Circa 1980, the voice of the youth was heard talking excitedly about their future lives as doctors, engineers, lawyers and civil servants. The masses of the educated young gravitated towards secure and high paying professions, leaving behind a few who dared to swim against this tide.
Thirty years ago, only a daring few who believed in their dreams stepped away from the security of a corporate work life to the world of documentary film-making. A world devoid of the glamorous lure that Bollywood could offer, yet filled with ultimate satisfaction of having tried and maybe succeeded at sowing the seeds of change. Three decades down the line, attitudes have changed and the youth of India no longer hesitates to choose life away from what is expected of them. A change has come about in the decisions we take, for they are no longer limited to what is best for us.
Documentary film-making is attracting more and more students today than before. The growing influence of media and activists has caught our attention, leading us to rightly believe that we can bring about the beginning of change in our society and beliefs. Whether we choose to elaborate on basic rights offered to us by the constitution or go towards something as light hearted as commercial cinema, the freedom to tell our own and other’s stories through a lens has liberated the youth.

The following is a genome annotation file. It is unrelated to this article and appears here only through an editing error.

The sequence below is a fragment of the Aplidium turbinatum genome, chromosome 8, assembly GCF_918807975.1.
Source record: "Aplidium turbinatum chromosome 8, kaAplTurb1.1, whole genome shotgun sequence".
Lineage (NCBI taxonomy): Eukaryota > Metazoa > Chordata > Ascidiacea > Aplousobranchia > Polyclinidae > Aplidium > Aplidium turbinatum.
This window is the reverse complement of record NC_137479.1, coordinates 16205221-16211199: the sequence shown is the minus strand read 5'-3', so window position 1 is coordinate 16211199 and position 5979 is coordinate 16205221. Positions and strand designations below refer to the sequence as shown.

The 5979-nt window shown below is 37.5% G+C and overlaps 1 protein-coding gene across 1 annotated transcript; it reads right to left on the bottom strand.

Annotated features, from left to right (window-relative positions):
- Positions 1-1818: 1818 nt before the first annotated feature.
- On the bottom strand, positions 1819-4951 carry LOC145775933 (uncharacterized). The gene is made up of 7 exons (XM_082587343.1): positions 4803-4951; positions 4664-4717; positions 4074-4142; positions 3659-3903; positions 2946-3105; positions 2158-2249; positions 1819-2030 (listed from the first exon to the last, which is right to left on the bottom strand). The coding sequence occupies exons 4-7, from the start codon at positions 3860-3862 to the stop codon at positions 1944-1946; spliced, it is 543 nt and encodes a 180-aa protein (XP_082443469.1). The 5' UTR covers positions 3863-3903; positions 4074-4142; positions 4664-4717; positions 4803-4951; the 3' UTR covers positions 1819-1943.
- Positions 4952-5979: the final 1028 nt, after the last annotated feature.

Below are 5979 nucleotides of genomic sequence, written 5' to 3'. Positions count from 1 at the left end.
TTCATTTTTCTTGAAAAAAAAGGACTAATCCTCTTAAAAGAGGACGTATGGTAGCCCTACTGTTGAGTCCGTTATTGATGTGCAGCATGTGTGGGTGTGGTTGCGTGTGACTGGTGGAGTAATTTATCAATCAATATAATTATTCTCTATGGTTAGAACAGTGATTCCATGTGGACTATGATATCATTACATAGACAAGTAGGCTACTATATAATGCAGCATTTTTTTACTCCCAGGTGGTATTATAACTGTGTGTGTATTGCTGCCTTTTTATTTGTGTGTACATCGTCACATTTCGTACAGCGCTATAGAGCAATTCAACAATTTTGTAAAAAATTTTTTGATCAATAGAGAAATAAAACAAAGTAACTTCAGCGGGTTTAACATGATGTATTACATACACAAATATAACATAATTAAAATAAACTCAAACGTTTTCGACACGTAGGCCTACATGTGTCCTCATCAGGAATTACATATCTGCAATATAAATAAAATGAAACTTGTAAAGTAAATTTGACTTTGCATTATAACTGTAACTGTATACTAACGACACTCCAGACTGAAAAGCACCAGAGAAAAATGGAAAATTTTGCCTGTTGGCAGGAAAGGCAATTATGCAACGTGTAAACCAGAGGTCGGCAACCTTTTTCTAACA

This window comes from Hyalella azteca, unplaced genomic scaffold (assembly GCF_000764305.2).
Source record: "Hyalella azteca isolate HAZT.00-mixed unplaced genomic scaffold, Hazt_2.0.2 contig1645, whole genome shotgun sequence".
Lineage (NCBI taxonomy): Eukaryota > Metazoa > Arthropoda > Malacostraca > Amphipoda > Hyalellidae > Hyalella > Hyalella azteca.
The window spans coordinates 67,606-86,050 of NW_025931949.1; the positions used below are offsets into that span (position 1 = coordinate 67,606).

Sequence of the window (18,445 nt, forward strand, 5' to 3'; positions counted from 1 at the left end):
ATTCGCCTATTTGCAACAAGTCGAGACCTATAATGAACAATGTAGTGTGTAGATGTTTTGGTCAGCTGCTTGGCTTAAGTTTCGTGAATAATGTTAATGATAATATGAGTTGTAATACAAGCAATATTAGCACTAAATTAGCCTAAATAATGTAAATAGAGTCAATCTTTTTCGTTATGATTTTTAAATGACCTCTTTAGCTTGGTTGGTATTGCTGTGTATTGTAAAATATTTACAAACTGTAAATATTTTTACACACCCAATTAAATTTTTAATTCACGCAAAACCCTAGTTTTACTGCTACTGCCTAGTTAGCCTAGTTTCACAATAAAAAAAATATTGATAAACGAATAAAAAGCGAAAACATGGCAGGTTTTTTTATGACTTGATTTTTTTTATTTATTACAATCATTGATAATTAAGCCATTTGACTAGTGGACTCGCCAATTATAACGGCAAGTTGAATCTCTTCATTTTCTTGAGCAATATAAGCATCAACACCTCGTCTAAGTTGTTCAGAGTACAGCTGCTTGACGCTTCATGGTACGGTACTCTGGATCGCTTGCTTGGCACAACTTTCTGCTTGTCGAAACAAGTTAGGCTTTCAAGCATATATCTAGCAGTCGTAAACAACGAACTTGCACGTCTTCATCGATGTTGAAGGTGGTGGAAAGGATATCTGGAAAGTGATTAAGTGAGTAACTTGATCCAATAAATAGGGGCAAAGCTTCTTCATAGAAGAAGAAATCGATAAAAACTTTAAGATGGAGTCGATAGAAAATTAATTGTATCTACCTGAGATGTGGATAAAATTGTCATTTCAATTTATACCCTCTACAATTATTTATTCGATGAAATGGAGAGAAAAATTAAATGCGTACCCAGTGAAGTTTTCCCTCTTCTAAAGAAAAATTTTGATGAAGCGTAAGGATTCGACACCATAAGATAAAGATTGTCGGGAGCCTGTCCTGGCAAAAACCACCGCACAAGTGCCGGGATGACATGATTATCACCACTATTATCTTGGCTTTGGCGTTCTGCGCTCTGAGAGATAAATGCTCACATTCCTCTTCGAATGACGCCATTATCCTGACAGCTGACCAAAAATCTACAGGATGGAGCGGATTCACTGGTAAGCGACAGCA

Such liberation has allowed the youth to become emphatically involved with issues of development, human rights, political activism and environmental concern through documentary films. The entire process of constructing such a film, from the initial research to acquiring footage and ultimately inspiring others to take part in the endeavour is attracting students just out of college in large numbers. We now believe ourselves to be not only capable shoulders who can do justice to a message, a cause and deliver it but also to influence others with our work.
Documentary film-making is providing the youth of our country with an ambition unlike any other. It naturally combines the core of social work with the more outspoken and media-centric nature of activism. The prospect of sourcing material and shaping it by oneself, with the help of peers as dedicated, enthuses the emerging idealists like nothing else quite does. Given a chance to move out into the sophisticated secrets of urban culture, the traditional practices in the rural and everything else that lies in between, a generation has learnt to rebel and reform.
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